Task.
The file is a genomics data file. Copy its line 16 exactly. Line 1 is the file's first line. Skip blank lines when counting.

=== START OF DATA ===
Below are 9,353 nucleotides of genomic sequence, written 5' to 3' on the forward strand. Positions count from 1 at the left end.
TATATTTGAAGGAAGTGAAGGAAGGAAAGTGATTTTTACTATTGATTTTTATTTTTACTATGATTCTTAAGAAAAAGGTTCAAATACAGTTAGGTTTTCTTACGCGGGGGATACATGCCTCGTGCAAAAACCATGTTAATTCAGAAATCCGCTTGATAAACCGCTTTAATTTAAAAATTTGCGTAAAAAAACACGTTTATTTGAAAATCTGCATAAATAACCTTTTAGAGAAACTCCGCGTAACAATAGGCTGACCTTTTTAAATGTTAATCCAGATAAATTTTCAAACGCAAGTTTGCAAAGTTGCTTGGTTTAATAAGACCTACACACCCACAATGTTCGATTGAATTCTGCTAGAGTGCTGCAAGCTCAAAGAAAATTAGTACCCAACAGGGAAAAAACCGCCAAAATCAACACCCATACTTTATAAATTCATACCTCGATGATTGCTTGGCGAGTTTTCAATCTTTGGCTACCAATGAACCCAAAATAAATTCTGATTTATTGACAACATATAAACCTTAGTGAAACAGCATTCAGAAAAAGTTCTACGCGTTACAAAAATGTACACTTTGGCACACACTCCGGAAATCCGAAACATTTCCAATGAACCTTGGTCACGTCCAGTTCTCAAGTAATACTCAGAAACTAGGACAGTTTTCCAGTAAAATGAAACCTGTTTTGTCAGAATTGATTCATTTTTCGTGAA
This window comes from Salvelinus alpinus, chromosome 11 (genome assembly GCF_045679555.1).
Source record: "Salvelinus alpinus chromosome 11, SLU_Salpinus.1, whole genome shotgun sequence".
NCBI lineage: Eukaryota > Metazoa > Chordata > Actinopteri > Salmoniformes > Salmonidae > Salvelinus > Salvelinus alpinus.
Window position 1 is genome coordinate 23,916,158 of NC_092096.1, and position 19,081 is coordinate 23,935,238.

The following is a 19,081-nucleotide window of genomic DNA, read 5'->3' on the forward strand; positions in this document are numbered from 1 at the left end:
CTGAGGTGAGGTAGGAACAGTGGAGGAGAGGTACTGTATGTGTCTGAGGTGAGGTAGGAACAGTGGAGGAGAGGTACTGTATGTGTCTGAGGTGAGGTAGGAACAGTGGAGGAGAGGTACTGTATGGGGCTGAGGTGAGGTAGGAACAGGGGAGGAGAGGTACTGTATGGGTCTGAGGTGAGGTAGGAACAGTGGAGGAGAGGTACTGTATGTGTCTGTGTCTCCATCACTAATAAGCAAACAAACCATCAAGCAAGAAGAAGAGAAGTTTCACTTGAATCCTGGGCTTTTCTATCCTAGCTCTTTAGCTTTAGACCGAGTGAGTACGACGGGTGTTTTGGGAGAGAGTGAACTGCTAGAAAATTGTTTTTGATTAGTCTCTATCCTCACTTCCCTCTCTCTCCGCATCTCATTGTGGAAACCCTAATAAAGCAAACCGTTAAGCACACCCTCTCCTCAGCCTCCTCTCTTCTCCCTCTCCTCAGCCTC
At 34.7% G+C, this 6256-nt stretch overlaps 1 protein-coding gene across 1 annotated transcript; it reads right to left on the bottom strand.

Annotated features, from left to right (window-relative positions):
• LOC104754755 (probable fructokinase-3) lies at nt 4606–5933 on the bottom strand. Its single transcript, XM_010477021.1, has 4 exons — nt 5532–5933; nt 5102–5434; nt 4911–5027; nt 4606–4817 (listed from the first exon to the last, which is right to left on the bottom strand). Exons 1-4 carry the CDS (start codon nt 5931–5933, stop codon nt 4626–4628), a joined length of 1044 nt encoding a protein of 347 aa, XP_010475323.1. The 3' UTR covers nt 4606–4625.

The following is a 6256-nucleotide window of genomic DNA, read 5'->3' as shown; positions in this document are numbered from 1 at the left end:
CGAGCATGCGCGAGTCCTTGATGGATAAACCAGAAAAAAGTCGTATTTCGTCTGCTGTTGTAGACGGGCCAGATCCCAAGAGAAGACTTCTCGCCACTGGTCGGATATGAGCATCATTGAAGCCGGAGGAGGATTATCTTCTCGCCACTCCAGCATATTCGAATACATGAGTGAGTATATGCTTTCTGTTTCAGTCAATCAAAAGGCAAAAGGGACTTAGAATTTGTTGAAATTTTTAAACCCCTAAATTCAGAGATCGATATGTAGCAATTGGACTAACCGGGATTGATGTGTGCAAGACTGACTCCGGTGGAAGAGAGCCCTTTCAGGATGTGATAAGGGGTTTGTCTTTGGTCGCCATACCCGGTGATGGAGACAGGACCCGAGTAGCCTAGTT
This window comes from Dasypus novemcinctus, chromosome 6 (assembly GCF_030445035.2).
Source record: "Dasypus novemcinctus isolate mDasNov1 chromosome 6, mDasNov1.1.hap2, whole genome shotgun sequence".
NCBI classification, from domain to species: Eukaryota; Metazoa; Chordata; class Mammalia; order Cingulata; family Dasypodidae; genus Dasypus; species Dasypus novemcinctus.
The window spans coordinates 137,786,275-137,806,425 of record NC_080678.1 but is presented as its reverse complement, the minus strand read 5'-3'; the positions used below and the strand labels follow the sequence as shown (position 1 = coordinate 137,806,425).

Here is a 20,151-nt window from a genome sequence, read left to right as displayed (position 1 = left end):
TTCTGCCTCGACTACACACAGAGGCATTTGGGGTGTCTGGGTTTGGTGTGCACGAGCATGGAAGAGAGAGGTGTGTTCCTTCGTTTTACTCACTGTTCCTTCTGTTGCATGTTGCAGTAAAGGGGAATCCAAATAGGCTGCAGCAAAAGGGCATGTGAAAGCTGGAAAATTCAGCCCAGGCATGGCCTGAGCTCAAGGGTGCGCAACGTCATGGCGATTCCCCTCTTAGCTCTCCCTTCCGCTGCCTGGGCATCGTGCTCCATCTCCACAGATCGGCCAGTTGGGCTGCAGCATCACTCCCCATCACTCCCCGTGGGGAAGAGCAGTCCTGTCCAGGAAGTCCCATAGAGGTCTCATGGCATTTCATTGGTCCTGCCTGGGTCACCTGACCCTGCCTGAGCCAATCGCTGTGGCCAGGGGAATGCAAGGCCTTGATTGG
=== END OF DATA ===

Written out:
NCBI classification, from domain to species: Eukaryota; Metazoa; Chordata; class Mammalia; order Cingulata; family Dasypodidae; genus Dasypus; species Dasypus novemcinctus.